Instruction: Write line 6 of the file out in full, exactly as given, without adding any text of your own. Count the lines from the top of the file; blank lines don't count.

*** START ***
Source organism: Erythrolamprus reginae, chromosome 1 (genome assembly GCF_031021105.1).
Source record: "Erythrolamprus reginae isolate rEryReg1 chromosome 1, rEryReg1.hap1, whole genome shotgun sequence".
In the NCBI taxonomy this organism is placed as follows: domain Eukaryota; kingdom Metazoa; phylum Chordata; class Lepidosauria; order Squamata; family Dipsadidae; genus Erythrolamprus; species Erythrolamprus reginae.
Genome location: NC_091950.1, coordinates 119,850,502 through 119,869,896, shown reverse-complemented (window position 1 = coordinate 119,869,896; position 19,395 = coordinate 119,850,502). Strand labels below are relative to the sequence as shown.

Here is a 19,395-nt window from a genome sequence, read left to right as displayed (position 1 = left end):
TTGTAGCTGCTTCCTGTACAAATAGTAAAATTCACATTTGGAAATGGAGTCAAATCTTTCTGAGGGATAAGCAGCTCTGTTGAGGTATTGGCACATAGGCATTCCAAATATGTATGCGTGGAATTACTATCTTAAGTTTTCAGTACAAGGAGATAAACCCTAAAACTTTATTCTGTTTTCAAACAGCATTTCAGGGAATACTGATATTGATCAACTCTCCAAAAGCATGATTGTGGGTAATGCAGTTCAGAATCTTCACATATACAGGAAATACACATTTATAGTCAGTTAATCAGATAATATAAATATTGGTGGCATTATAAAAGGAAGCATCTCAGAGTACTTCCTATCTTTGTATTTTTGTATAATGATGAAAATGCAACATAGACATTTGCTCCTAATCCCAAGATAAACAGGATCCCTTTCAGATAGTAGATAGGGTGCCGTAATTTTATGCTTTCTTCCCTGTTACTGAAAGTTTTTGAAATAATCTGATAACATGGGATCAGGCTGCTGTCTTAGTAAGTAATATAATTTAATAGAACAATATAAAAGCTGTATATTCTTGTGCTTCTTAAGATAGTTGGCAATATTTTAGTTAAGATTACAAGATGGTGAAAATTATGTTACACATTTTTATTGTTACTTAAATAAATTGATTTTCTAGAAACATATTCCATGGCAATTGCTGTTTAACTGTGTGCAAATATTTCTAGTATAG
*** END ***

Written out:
TTGTAGCTGCTTCCTGTACAAATAGTAAAATTCACATTTGGAAATGGAGTCAAATCTTTCTGAGGGATAAGCAGCTCTGTTGAGGTATTGGCACATAGGCATTCCAAATATGTATGCGTGGAATTACTATCTTAAGTTTTCAGTACAAGGAGATAAACCCTAAAACTTTATTCTGTTTTCAAACAGCATTTCAGGGAATACTGATATTGATCAACTCTCCAAAAGCATGATTGTGGGTAATGCAGTTCAGAATCTTCACATATACAGGAAATACACATTTATAGTCAGTTAATCAGATAATATAAATATTGGTGGCATTATAAAAGGAAGCATCTCAGAGTACTTCCTATCTTTGTATTTTTGTATAATGATGAAAATGCAACATAGACATTTGCTCCTAATCCCAAGATAAACAGGATCCCTTTCAGATAGTAGATAGGGTGCCGTAATTTTATGCTTTCTTCCCTGTTACTGAAAGTTTTTGAAATAATCTGATAACATGGGATCAGGCTGCTGTCTTAGTAAGTAATATAATTTAATAGAACAATATAAAAGCTGTATATTCTTGTGCTTCTTAAGATAGTTGGCAATATTTTAGTTAAGATTACAAGATGGTGAAAATTATGTTACACATTTTTATTGTTACTTAAATAAATTGATTTTCTAGAAACATATTCCATGGCAATTGCTGTTTAACTGTGTGCAAATATTTCTAGTATAG